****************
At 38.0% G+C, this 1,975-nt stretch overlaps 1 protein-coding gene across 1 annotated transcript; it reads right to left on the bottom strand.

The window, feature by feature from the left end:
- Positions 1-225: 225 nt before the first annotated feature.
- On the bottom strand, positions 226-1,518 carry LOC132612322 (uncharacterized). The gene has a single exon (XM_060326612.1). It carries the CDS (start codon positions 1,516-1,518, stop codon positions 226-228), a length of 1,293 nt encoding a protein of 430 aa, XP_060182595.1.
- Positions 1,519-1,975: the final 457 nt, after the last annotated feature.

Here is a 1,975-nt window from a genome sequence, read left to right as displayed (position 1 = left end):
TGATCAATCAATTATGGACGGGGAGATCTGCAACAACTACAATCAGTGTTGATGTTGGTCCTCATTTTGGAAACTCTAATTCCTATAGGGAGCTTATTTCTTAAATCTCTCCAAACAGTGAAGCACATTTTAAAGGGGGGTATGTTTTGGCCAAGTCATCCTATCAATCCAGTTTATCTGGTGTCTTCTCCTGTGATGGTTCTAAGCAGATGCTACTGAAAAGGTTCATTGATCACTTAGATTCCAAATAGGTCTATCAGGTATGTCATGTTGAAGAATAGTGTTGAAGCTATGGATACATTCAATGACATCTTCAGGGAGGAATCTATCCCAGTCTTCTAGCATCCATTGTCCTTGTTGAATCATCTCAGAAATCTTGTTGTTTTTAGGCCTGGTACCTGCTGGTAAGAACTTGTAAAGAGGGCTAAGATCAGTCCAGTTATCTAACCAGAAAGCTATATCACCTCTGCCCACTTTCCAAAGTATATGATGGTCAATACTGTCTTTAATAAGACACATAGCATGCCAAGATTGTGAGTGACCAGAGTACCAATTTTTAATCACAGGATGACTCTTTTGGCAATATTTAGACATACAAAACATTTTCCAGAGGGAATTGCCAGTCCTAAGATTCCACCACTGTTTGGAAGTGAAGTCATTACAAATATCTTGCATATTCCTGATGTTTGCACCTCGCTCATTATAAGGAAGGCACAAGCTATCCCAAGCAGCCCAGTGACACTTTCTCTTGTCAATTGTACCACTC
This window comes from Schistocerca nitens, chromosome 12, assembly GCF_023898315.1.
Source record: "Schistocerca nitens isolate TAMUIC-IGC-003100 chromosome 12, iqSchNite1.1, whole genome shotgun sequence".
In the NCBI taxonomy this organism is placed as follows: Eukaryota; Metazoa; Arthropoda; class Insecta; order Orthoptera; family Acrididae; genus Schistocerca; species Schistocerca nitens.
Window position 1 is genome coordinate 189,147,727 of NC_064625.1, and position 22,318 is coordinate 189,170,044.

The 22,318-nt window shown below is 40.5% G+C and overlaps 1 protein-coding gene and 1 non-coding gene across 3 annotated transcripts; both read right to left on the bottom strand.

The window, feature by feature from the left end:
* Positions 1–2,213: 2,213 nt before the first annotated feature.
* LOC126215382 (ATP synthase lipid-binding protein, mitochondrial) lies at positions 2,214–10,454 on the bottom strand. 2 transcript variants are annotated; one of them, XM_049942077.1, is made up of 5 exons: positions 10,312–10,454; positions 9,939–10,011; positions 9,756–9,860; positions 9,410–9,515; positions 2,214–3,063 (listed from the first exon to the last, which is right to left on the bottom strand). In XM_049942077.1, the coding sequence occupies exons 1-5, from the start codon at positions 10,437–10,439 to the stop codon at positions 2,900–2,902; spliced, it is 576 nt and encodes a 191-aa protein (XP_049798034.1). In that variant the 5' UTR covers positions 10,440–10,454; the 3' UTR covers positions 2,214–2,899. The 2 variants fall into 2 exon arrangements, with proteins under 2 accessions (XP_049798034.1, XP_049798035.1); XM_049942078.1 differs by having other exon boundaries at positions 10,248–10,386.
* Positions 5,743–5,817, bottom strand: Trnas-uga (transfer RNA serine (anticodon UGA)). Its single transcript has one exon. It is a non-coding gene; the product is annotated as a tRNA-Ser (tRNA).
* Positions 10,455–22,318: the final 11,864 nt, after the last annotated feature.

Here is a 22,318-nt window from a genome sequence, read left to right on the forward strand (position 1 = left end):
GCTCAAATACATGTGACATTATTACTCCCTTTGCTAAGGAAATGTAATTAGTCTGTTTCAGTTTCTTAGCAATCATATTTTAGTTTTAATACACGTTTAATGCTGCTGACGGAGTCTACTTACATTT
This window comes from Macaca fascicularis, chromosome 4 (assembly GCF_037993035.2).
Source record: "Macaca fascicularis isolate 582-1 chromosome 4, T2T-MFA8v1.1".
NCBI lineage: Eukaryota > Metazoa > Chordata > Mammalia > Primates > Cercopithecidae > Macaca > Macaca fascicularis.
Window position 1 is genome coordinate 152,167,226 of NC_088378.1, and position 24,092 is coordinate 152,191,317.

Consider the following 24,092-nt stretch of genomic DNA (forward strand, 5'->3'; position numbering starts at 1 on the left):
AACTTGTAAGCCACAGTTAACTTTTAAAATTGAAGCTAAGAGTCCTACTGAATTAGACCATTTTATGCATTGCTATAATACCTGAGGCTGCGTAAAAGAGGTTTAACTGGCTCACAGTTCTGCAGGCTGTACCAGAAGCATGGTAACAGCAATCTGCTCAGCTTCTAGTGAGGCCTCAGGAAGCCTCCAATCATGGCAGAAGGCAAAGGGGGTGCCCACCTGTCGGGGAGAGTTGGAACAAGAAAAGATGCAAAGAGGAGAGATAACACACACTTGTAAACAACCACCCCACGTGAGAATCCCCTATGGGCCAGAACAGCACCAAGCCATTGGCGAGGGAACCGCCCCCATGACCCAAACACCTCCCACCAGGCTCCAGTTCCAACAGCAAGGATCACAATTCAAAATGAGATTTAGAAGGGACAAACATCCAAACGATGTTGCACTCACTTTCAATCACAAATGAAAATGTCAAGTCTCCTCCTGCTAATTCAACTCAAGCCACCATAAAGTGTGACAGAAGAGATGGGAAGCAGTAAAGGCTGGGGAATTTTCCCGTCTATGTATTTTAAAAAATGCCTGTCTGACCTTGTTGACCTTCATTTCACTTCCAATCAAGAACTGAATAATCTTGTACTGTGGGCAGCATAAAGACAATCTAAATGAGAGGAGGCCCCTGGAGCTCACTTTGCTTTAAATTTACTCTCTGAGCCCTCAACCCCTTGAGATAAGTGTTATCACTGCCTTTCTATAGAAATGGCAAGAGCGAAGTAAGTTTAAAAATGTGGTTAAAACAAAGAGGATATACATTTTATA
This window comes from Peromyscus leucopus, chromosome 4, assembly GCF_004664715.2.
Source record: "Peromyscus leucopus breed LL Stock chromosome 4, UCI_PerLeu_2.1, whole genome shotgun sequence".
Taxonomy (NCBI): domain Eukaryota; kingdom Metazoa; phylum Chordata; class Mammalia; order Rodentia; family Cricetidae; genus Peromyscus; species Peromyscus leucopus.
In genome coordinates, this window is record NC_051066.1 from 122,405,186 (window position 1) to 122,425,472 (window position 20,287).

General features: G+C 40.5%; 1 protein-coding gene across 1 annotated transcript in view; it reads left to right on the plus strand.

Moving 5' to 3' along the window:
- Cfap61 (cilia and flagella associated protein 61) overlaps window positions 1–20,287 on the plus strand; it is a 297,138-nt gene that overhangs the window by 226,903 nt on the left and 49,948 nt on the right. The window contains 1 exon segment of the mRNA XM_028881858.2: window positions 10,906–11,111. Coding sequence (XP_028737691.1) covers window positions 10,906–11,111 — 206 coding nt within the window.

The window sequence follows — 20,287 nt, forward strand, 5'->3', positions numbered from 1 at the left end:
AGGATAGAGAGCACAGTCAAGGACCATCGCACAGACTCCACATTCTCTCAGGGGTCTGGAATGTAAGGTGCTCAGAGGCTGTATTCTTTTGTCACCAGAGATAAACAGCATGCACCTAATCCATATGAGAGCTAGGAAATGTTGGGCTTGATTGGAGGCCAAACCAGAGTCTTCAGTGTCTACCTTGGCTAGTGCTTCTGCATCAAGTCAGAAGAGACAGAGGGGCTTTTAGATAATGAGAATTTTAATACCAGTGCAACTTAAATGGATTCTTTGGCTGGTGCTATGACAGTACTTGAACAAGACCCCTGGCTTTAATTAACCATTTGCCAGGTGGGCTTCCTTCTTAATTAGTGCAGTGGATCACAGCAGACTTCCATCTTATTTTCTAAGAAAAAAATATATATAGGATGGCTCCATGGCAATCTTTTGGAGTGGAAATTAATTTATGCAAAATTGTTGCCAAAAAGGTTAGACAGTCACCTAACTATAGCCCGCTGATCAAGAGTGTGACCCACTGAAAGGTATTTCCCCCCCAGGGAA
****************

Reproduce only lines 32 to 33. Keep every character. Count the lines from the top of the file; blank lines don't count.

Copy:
- Cfap61 (cilia and flagella associated protein 61) overlaps window positions 1–20,287 on the plus strand; it is a 297,138-nt gene that overhangs the window by 226,903 nt on the left and 49,948 nt on the right. The window contains 1 exon segment of the mRNA XM_028881858.2: window positions 10,906–11,111. Coding sequence (XP_028737691.1) covers window positions 10,906–11,111 — 206 coding nt within the window.

The window sequence follows — 20,287 nt, forward strand, 5'->3', positions numbered from 1 at the left end: